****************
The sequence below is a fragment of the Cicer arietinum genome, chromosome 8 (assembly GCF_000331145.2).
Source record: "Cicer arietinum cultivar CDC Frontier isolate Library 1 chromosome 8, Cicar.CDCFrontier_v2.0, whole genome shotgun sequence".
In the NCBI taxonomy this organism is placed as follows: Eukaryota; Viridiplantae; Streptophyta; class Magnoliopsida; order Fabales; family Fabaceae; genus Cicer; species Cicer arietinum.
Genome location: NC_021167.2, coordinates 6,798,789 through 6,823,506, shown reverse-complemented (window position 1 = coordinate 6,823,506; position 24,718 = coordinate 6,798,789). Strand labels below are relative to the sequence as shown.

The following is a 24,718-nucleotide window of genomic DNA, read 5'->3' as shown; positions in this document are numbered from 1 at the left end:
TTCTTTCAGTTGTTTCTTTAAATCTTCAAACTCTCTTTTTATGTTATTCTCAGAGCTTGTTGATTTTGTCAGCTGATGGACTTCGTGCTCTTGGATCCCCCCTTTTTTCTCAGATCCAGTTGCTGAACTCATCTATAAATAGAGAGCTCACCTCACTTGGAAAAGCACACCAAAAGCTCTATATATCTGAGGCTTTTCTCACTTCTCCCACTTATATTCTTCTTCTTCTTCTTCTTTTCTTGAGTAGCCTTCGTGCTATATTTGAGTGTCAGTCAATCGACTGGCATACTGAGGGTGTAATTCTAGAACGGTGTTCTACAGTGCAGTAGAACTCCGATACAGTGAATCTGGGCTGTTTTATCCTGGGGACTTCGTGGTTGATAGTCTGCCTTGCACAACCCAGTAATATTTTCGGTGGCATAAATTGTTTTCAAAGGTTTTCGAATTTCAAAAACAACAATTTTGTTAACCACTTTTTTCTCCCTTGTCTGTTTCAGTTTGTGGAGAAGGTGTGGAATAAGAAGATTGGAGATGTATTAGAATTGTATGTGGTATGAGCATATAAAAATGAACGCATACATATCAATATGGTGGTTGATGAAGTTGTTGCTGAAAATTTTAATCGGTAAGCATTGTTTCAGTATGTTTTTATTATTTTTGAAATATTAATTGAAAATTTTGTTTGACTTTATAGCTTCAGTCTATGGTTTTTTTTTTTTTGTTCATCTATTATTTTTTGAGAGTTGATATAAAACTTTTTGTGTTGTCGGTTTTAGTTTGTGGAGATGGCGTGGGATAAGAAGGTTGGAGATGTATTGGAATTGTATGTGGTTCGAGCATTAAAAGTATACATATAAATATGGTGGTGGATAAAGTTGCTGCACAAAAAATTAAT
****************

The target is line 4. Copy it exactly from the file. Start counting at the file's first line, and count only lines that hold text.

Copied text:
Genome location: NC_021167.2, coordinates 6,798,789 through 6,823,506, shown reverse-complemented (window position 1 = coordinate 6,823,506; position 24,718 = coordinate 6,798,789). Strand labels below are relative to the sequence as shown.